New Music

PREMIERE: MKO – ‘Puddles’

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Brisbane’s MKO sent this song to us a few days ago, describing it as a “sub-aquatic, other-wordly plea”. I don’t know what that means, but it’s probably no coincidence that all your wild ideas and short moments of genius come to fruition when you’re mid shower.

Lathering aside. The arrangement begins sparse. It’s the same way MKO (Hannah Macklin) makes her foray into previous songs – lulling your ears along with that coy vocal, backlit by giddy tryptich beats. Soft R&B twists and turns hold this track by the shoulders, but it’s MKO’s subtle delivery that wins here.

‘Puddles’ is available to purchase via MKO’s Bandcamp from tomorrow.

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PREMIERE: Singing For Humans – ‘Walk Don’t Run’

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‘Walk Don’t Run’ is the brand new single from Melbourne four-piece Singing For Humans. The group has been gathering momentum for a little while now over a bunch of new releases, and we are happy to offer you the first taste of their upcoming album.

The song is a rousing track of simple yet elegant pop with the volume turned up to 11. Crystal clear vocals, pristine musicianship – Singing For Humans know how to write a tune. ‘Walk Don’t Run’ has a distinct UK indie-rock feel, channelling bands from the ’90s and early 2000s, combining the sonic qualities of acts like The Big Pink and The Verve.

After a few opening bars of acoustic strumming an electric guitar is introduced that sounds like an air-raid siren (if it were powered by failing Duracell batteries) and lyrics that provide a warning: walk, don’t run; simple but sound advice.

Singing For Humans will be releasing their self-titled EP on the 30th of August via Shock Records. 

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Dual guitar and drum-kit toting Wellington trio Mermaidens last month put forth a new three-track EP of icy, self-recorded guitar music that may very well send shivers down your spine.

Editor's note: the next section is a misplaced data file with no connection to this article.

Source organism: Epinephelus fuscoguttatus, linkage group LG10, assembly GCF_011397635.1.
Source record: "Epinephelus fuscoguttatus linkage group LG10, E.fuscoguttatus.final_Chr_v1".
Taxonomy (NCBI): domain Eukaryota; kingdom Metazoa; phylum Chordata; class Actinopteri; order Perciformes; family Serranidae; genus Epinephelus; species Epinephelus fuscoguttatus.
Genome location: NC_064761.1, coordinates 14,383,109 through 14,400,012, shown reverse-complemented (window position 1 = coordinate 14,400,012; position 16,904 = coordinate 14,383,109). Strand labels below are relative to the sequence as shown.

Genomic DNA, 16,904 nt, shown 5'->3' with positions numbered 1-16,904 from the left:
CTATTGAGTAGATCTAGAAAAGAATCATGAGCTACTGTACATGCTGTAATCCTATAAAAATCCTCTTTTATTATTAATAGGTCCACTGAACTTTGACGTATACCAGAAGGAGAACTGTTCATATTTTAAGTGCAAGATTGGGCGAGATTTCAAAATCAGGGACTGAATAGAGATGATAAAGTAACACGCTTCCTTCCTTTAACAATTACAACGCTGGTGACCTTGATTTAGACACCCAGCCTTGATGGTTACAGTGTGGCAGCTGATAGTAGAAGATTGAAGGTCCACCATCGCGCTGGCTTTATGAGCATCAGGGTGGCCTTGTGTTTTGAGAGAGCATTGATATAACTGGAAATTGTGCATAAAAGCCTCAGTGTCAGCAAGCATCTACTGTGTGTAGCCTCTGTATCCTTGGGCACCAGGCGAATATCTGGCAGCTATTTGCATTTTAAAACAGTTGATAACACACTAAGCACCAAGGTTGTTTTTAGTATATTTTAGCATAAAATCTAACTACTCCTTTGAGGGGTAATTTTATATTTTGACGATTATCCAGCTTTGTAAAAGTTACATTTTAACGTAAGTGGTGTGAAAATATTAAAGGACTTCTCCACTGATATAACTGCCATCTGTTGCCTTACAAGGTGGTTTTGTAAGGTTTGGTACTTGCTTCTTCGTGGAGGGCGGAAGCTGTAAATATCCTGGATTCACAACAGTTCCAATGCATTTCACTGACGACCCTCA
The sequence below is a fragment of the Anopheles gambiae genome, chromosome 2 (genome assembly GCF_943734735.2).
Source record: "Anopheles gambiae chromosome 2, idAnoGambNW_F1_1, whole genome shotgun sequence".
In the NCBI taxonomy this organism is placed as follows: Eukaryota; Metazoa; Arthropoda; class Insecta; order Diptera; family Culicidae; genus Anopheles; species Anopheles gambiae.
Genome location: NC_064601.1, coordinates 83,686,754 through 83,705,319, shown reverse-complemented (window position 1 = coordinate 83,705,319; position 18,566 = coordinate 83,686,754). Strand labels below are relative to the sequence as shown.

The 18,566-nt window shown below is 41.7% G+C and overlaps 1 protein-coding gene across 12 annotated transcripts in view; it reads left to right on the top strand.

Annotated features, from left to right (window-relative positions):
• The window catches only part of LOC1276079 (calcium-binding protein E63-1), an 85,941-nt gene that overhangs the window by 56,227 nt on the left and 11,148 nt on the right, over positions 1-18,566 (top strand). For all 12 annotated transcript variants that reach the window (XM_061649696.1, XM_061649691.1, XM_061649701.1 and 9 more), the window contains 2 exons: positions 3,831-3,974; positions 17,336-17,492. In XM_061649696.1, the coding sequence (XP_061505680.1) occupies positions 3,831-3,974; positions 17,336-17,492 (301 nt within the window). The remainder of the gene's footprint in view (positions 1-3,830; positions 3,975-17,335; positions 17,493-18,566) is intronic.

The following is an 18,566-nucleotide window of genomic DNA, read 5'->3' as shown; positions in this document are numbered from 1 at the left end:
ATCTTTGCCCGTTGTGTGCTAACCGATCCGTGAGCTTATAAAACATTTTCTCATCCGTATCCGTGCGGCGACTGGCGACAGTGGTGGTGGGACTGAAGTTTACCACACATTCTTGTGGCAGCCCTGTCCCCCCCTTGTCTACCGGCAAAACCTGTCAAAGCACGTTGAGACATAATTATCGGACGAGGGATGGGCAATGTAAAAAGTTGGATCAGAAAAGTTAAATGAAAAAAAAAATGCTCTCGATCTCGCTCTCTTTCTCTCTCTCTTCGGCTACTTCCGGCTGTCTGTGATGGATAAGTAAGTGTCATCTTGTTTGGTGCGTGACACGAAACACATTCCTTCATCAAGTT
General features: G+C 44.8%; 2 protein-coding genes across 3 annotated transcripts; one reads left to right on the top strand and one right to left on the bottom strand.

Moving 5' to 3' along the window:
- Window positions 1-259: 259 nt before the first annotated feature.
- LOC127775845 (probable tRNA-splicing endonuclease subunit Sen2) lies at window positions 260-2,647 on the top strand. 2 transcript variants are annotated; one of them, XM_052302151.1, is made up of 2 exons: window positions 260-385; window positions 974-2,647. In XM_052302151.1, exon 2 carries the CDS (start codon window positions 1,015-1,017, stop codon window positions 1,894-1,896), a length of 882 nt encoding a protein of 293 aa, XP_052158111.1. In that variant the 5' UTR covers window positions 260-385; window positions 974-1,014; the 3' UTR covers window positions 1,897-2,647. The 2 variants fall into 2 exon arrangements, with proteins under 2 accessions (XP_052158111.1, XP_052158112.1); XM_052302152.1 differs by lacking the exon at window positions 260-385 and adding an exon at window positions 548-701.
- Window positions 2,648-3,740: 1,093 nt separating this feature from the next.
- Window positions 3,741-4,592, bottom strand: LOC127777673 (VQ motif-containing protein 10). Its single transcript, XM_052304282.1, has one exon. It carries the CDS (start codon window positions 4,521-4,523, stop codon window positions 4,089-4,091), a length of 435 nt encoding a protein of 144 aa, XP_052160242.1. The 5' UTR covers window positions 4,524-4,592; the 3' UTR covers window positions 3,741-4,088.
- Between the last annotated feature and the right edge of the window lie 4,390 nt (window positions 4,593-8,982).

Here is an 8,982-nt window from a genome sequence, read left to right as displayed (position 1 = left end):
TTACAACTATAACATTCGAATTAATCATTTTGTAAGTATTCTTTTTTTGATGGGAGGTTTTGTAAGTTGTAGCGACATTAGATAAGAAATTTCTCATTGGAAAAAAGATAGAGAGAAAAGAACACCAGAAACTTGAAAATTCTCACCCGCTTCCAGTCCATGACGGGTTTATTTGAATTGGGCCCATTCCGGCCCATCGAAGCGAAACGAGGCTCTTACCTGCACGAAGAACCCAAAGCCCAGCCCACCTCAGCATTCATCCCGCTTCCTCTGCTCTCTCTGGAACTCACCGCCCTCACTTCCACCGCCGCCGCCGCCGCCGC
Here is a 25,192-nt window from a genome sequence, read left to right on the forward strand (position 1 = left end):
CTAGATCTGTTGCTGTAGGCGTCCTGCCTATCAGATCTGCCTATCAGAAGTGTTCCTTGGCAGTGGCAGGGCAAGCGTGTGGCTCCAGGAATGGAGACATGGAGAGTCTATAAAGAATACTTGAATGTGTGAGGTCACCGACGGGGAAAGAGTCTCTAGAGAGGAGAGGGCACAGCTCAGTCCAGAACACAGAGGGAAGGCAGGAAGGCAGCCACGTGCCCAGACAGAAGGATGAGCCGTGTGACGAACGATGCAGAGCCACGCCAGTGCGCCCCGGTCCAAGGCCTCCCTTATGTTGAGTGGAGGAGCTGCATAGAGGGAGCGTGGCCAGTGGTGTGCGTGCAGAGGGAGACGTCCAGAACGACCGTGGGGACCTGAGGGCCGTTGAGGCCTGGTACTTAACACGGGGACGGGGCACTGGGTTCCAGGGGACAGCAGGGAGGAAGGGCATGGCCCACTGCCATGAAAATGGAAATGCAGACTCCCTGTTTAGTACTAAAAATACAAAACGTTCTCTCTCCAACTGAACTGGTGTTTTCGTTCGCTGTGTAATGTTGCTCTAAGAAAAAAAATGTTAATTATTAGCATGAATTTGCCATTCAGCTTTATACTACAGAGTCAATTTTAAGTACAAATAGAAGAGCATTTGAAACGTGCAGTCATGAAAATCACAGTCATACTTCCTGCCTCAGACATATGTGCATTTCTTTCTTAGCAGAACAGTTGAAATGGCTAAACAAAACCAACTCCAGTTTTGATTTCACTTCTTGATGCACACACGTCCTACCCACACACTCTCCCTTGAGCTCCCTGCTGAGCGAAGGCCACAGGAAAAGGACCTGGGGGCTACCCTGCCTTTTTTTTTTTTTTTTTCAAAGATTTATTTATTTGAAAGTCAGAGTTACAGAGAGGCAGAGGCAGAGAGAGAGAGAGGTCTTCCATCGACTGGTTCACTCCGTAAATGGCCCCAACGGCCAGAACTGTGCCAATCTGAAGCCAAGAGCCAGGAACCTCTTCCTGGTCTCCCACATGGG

Following on from the release of Bones earlier this year, O sees the band embrace a slower pace and a more spacious sound. In a show of brevity and skilled songcraft, Mermaidens lead you down a grim path with ambiguous intentions. Dark and swirling, O achieves a great sense of depth and movement in the space of three tracks and little more than 12 minutes of music. It’s an almost gothic experience, but it also carries the lo-fi grit of a noise band trying in vain to play quietly late at night.

Their sound is much bigger than their simple instrumentation would have you believe. O is a charming and brief experience that gives you enough in the way of spooky vocal melodies to make you want to listen again and again. Ideally on headphones, alone, and at night.


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The musical gene is strong amongst the kin of I’lls singer Simon Lam. The Melbourne producer has enlisted his cousin Chloe Kaul to produce some lean, polished electronic music as Klo.

Their latest track, ‘False Calls’, is a brooding electro-pop tune with R&B influences. It combines a carefully constructed rhythm section with snippets of Kaul’s soulful vocals to create some compelling electronica.

Kaul’s voice is enveloping and badass, like lounging around your jacuzzi in a silk robe. The vocal melodies sound like they were carved right out of a stick of butter and smeared artfully over some subdued, polished production for the perfect R&B/neo-soul sandwich.